5. Design a treatment plan and discuss how each intervention is applicable to Lorene’s case. Consider the following interventions:
Durable Medical Equipment Diagnostic tests- discuss the goal/purpose
Any consultation with outside providers/services
Medications- discuss why you chose each specific medication
Referrals- who and why
Follow up- why and when
Education- specific and measurable
Lifestyle Changes- specific to her cultural preferences, values and beliefs

Sample Paper

What Leads Demonstrate the ST Depression?

ST depression is demonstrated in this case by I, II; V4 and V5

Is Lorene Hypertensive per ACA 2017 Guidelines?

According to ACA 2017 guidelines, she is hypertensive. ACA 2017 guidelines include a blood pressure of 140/90 mmHg as stage 2 hypertension; therefore, the patient is hypertensive. JNC 8 and ACA 2017 have slight differences in their pharmacologic intervention requirements. JNC 8 recommends pharmacologic intervention for patients older than 60 years if the BP is 150/90 mmHg or higher, while for individuals below 60 years 140/90 mmHg or higher. While ACA 2017 recommends pharmacologic interventions at stage 1; 130/80 mm Hg, especially if the patient has a high risk of atherosclerotic cardiovascular disease (American College of Cardiology, 2018). The treatment recommendations are, however, similar. They include Angiotensin-converting enzyme (ACE), Diuretics, and angiotensin-receptor blockers (ARBs). The patient should be started on angiotensin-receptor blockers (ARB); she had stopped taking Lisinopril due to associated coughs side effects; therefore, ARB would be an appropriate alternative due to less likelihood of coughs (American Family Physician, 2022).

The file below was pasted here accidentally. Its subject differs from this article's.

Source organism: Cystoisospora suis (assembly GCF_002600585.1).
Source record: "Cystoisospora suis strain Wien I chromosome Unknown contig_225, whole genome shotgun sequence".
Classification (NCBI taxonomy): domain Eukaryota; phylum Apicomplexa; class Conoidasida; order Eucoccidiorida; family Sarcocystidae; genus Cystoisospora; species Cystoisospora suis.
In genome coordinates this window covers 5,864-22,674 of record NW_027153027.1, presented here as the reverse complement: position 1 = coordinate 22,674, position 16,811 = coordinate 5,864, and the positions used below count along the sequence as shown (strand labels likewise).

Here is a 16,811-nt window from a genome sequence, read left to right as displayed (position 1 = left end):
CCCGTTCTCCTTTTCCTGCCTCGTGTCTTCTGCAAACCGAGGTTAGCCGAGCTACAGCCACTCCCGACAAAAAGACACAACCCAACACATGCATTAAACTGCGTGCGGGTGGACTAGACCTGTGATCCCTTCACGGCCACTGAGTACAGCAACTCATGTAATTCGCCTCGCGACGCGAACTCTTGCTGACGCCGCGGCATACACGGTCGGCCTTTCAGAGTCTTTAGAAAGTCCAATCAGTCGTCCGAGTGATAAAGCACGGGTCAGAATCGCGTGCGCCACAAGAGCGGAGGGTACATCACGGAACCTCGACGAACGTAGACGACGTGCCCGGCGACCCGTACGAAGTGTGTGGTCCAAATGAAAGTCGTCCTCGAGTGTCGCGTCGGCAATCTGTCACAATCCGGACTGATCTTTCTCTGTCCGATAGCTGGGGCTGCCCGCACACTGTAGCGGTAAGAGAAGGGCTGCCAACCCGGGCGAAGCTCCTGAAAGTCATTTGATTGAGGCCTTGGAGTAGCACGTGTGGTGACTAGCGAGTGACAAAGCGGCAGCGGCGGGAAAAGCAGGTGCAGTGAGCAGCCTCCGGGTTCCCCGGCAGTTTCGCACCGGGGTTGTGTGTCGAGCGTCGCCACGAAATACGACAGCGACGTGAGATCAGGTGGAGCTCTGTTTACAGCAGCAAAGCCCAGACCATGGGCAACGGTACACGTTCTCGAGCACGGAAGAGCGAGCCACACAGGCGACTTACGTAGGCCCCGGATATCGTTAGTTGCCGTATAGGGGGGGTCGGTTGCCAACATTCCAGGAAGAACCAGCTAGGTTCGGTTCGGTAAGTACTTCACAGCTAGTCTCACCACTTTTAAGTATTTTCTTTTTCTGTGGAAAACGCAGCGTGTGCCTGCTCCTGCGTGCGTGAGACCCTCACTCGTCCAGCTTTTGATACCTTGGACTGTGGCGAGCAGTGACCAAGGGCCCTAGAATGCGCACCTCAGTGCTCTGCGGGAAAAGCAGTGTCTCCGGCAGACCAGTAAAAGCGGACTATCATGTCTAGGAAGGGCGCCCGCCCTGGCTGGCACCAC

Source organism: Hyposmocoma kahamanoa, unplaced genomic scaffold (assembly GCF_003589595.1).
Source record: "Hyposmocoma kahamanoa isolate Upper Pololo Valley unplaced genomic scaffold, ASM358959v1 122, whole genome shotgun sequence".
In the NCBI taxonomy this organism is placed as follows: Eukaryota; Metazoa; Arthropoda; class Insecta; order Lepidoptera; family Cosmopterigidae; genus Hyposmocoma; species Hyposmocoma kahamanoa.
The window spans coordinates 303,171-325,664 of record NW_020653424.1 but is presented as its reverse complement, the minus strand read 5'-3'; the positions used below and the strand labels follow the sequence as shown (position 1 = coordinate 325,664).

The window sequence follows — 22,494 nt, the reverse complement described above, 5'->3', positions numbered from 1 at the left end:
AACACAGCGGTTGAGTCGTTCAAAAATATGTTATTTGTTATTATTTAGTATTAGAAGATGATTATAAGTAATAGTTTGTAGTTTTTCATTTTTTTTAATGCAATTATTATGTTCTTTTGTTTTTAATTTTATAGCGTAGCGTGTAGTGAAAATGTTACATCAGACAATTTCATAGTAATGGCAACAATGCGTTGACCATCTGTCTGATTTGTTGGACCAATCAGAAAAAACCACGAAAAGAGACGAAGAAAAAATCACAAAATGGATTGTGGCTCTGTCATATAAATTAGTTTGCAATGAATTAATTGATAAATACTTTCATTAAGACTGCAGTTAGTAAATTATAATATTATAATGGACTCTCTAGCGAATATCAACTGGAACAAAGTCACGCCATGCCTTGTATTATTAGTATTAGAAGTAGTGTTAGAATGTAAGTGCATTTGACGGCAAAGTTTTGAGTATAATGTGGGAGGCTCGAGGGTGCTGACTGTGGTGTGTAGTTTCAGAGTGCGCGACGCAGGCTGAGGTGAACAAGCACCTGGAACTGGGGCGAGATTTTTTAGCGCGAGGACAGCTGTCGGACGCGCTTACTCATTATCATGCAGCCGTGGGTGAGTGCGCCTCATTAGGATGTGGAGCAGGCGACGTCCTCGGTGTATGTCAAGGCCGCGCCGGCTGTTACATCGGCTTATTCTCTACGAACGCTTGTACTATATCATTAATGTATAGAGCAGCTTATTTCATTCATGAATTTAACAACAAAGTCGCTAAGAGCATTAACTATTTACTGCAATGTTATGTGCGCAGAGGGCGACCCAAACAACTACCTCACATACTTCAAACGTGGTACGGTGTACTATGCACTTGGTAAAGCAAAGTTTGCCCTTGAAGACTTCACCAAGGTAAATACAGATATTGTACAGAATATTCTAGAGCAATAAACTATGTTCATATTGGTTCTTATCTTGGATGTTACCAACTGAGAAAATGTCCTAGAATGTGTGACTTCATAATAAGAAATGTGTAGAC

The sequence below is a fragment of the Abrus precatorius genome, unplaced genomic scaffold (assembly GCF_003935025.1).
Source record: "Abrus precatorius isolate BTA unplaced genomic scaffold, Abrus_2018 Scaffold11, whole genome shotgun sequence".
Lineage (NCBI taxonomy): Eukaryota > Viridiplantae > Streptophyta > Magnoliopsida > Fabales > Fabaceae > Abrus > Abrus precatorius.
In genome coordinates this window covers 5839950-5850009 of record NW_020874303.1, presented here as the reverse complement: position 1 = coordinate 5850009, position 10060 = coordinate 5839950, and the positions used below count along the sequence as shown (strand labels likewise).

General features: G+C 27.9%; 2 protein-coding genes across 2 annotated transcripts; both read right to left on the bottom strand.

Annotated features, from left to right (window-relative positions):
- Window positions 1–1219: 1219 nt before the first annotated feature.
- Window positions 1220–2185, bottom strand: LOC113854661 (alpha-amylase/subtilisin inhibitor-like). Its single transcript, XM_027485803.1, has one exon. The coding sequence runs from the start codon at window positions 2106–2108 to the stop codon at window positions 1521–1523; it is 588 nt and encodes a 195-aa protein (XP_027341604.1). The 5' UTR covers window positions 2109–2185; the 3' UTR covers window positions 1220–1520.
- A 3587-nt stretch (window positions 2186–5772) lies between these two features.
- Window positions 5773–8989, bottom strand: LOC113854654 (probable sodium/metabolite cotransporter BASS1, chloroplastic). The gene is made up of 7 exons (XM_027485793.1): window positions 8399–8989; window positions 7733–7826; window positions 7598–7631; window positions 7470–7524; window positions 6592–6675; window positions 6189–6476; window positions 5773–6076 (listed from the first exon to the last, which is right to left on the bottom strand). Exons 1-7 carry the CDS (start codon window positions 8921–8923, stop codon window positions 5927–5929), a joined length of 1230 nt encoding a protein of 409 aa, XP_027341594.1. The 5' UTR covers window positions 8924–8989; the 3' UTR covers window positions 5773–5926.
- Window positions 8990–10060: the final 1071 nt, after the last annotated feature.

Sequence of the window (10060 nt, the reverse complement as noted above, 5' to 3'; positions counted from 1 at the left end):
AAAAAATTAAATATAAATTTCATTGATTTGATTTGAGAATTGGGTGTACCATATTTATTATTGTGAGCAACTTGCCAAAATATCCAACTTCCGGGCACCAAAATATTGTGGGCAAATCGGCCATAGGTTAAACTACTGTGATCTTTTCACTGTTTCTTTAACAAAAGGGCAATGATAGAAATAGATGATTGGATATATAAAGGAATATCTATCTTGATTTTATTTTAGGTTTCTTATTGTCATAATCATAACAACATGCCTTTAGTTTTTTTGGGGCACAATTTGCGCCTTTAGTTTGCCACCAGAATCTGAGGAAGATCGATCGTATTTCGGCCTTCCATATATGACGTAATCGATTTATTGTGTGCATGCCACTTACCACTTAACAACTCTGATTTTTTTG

What is the Primary diagnosis causing Lorene’s chest pain?

The primary diagnosis is an acute coronary syndrome (ACS) (I24. 9). This is based on the patient’s chief complaint of shortness of breath and chest pain/discomfort radiating up and back between the shoulder blades. She also reported experiencing nausea and diaphoresis and has the risk factors associated with ACS, including hypertension, obesity, smoking, high blood cholesterol, and an unhealthy diet (Haider et al., 2020).

What other secondary diagnoses does Lorene have that should be addressed?

Hypertension (I10), the patient’s blood pressure 146/90, meets the criteria for the diagnosis. Prediabetes (R73. 09), her fasting glucose levels are 135ml/dl, and AIC 6.4% indicates prediabetes. Obesity (E66*) her BMI is 33.5, higher than the recommended BMI (Haider et al., 2020).

Design a treatment plan and discuss how each intervention is applicable to Lorene’s case.